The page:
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Author Topic: Pathogens in the Food Chain & Biosafety of Abattoir Workers!  (Read 1743 times)

Offline Spike the Hedgehog

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Given the recent reports of MRSA in Pork ( newbielink: [nonactive]), as well as Hepatitis E ( newbielink: [nonactive]), on top of already known risks of E coli 0157 in beef, salmonella and listeria in chickens, at what point is all this going to be considered enough of a public health hazard to do something about it?

If these pathogens were being studied in a lab, I think they would be considered 'Biosafety Level 2', which would restrict researchers to working with these materials in dedicated fume hoods with HEPA filters ( newbielink:; [nonactive] why don't these restrictions apply to abattoir workers since they are also exposed to these organisms, even if they are not explicitly working on the organisms themselves?

Perhaps when things get to the point that abattoir workers have to wear sealed biohazard suits like Dustin Hoffman's character in Outbreak things might change!


Offline alancalverd

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AFAIK people have been slaughtering and eating animals for several thousand years, and the incidence of lethal infectious disease, at least in Europe, has decreased to the point of insignificance. That's the difference between science and journalism.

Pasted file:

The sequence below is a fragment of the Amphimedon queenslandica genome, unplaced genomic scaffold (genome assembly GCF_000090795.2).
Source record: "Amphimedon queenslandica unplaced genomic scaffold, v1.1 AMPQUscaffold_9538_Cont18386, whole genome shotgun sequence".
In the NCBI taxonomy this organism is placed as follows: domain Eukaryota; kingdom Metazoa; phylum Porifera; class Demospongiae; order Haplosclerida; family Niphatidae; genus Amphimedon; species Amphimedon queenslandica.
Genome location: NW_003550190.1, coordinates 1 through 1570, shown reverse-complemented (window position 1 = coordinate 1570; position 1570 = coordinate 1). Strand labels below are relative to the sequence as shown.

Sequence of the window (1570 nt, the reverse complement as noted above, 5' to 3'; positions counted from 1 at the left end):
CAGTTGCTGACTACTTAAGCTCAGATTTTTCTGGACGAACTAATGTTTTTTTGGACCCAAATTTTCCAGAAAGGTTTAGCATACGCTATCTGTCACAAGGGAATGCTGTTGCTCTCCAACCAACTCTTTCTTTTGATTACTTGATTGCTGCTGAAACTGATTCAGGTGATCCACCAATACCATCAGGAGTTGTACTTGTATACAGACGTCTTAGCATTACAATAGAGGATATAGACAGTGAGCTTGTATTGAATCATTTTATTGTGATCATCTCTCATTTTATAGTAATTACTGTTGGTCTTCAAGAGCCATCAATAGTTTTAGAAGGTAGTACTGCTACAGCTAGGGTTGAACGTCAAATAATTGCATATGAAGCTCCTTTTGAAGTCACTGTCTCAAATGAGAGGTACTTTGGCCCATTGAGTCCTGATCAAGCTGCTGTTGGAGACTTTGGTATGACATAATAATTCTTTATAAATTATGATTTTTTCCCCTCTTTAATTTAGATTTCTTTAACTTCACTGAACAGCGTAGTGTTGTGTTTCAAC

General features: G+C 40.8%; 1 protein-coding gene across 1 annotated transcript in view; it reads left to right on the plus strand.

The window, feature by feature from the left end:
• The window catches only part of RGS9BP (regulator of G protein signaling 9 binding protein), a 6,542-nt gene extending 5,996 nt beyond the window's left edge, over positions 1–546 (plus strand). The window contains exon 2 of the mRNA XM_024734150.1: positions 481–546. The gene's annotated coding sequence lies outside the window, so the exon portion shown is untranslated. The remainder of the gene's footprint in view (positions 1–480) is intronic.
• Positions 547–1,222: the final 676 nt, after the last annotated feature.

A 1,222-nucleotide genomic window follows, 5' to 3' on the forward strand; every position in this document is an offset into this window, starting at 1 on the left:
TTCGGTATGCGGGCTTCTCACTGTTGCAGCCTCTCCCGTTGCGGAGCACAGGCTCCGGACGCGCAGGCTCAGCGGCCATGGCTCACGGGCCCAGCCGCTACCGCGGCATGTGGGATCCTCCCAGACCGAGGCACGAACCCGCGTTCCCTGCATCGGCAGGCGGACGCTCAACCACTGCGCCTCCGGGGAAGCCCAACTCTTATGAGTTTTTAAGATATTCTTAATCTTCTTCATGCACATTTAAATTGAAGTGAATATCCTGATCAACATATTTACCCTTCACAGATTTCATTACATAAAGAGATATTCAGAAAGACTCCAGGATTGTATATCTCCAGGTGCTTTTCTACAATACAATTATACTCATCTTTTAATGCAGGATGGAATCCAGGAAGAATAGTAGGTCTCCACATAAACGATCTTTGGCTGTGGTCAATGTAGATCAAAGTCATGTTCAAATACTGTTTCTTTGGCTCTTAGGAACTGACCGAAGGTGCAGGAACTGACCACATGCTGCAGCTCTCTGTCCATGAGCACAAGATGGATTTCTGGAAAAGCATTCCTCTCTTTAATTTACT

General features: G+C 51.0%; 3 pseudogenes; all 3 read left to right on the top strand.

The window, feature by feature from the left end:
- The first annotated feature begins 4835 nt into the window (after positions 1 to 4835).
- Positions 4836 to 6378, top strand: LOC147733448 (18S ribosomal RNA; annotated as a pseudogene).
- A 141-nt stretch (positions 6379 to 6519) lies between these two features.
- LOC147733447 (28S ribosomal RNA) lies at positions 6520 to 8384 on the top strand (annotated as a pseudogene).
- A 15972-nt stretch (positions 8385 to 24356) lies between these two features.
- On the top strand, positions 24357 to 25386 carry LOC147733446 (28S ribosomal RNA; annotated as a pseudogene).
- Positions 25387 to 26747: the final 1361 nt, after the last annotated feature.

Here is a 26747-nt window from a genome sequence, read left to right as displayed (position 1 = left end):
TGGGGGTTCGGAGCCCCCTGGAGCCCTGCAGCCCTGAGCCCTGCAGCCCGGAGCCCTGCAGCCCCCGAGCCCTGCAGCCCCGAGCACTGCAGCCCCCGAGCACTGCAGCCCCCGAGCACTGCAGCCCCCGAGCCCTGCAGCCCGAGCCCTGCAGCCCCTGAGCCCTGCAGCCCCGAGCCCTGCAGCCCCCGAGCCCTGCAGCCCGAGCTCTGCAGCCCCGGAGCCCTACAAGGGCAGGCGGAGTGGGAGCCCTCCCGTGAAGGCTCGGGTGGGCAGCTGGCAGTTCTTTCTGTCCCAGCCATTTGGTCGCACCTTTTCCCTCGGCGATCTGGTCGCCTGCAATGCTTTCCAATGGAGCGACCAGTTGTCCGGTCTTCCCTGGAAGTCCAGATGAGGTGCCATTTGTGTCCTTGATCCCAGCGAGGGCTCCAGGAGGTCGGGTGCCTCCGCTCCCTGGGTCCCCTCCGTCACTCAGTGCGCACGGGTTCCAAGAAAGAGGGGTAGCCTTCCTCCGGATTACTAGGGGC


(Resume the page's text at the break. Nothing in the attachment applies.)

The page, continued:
That said, religious proscriptions against pork and the hind quarters of sheep do have a factual basis, even if it is nowadays weak, and the suggestion that variant-CJD is actually carried by bovine faeces does explain why so many vegetarian agricutural workers have been diagnosed with it. But I don't think there's much evidence of butchers and cooks being struck down in droves by e coli etc, so handling raw meat seems much less hazardous than eating it.

The longterm problem is much more serious. As the demand for animal protein increases, so a greater proportion of agricultural output will go to feeding these entirely unnecessary animals for the pleasure of the middle classes, and the cost of essential foodstuffs will rise beyond the reach of the poor. Not to mention the CO2 and methane emitted by farm animals, to the consternation of environmental journalists. 

And by the way, slaughterhouse workers wear all sorts of protective clothing to stop them contaminating the meat! 
« Last Edit: 12/08/2015 20:03:40 by alancalverd »

Offline Pecos_Bill

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I watched this earlier this month on the University of California TV channel [1.]. It ought to play in Britain. Check it out.

Food and Fuel for the 21st Century—Algae and the Green Revolution 2.0 with Stephen Mayfield -- Cavendish Global Impact Forum


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